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2020/21 Taught Postgraduate Module Catalogue

LING5241M Pragmatics

30 creditsClass Size: 25

Module manager: Dr Bethan Davies

Taught: Semester 2 (Jan to Jun) View Timetable

Year running 2020/21

This module is approved as an Elective

Module summary

Pragmatics is concerned with the gap between literal meaning and intended meaning, and how speakers and addressees negotiate this gap. In this module we look at how we ‘do things with words’, and how we create implicit meanings which our addressees are intended to recover. We then look at language in a broader way, taking account of social and physical context, considering areas such as (im)politeness and deixis. The final part of the module returns to the key issue of common ground, and how this can be studied in a psycholinguistic as well as a pragmatic context.


This module aims to increase students' critical awareness of major themes within the field of linguistic pragmatics. Students are introduced to key texts in order to understand both the development of the discipline and the roots of current debates.

Learning outcomes
On the completion of this module, students will:
1. understand the theoretical concerns of pragmatics as a sub-discipline of linguistics (What are the roles of linguistic content and social context in the formulation of a message? How can linguists understand the role of context and identify its various elements? How can linguists balance the cognitive and sociocultural aspects of message interpretation?)
2. have gained insights into the roots of pragmatics as a discipline, and how this has affected its development
3. have gained understanding of the potential relationship between pragmatics and other areas of linguistics, such as sociolinguistics, semantics and psycholinguistics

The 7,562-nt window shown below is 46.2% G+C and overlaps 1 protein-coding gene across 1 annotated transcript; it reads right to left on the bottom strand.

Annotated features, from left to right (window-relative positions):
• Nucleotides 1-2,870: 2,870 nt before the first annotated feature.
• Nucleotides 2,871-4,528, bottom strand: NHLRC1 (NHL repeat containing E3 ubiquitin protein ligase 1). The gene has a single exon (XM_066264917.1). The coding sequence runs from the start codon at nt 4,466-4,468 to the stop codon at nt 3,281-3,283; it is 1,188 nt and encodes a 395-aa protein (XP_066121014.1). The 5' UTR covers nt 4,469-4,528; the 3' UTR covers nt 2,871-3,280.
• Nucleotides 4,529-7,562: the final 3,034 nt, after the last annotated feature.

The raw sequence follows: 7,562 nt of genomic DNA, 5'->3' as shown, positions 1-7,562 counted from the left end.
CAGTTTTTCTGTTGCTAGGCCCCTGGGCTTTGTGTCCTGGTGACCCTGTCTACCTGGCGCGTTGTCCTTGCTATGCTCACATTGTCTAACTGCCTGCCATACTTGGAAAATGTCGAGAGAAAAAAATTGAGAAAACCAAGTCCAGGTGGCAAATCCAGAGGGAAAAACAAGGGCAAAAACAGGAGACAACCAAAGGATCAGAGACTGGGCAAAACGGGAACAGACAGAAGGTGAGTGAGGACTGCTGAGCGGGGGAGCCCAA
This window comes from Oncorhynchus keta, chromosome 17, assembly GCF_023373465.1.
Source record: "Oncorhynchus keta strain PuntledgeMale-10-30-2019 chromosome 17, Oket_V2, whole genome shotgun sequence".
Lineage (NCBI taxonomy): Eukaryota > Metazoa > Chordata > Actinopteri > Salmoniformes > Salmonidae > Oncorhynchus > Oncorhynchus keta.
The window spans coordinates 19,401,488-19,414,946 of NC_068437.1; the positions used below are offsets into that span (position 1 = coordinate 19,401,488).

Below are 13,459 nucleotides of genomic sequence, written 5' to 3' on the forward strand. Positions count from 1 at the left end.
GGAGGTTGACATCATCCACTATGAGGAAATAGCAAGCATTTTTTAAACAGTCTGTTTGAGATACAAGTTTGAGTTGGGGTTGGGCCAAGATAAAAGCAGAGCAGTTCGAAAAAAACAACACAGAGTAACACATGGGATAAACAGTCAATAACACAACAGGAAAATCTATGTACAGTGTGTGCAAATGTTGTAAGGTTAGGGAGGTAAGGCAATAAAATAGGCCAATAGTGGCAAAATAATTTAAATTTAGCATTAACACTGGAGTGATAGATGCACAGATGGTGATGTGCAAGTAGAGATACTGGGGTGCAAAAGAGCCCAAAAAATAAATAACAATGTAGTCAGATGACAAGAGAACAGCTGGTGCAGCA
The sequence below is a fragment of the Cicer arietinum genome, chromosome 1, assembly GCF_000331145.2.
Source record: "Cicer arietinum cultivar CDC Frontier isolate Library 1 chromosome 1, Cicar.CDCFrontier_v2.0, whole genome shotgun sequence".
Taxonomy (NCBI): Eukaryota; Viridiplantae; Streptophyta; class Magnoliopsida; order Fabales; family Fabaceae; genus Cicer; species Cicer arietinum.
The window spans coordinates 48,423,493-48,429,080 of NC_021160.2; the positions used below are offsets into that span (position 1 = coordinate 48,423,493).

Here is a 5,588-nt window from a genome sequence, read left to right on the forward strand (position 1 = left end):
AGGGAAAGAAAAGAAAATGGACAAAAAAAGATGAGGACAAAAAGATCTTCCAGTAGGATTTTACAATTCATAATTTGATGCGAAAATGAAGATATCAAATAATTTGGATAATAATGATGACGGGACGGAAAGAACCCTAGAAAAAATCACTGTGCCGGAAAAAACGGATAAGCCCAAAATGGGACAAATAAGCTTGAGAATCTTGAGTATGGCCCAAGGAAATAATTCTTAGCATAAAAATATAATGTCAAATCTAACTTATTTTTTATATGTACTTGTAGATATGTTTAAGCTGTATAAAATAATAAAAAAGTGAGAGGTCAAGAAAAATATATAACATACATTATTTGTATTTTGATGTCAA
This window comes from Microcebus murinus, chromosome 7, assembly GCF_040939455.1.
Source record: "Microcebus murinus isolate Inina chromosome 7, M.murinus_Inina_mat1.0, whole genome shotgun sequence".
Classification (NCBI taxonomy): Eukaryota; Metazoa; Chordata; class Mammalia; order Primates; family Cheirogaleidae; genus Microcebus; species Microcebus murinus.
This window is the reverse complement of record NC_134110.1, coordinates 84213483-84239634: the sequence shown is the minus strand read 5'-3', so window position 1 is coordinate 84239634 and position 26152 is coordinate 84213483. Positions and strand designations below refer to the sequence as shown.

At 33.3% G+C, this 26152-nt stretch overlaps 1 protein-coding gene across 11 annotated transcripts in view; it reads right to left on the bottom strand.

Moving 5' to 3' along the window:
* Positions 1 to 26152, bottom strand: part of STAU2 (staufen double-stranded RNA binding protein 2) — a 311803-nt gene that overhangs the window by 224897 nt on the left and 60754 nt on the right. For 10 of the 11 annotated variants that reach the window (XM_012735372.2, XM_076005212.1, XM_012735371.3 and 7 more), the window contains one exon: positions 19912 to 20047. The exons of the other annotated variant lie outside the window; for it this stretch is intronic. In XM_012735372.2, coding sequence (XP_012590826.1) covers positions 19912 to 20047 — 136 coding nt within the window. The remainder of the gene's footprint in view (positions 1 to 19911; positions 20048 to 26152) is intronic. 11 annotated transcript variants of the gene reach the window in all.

4. be able to demonstrate a sound knowledge of core aspects of the subject and relate this to current theoretical discussions in the literature


This module introduces the student to the core areas and issues in pragmatics. It begins by investigating the philosophical roots of the discipline, covering such areas as speech act theory, implicatures and presupposition. Current focal areas in pragmatics, such as deixis, relevance theory and (im)politeness are then considered. The final part of the module extends the scope to a more social and psychological view of discourse, including Collaborative Theory (Clark), and the work of Potter & Weatherell.

Teaching methods

Delivery typeNumberLength hoursStudent hours
Private study hours270.00
Total Contact hours30.00
Total hours (100hr per 10 credits)300.00

Private study

Students are expected to devote 270 hours of private study time to this module, with the following suggested breakdown:
- 10 hours reading per week = 100 hours
- 9 hours preparation per seminar = 90 hours
- 80 hours of preparation for assessment

Opportunities for Formative Feedback

Student progress is monitored and supported via the module leader’s assessment of students’ contributions to presentations and discussion in seminars. Students receive written feedback on their first essay before submitting their second one.

Methods of assessment

Assessment typeNotes% of formal assessment
Essay3,000-word essay100.00
Total percentage (Assessment Coursework)100.00

Normally resits will be assessed by the same methodology as the first attempt, unless otherwise stated

Reading list

The reading list is available from the Library website

Last updated: 26/01/2021 12:51:21


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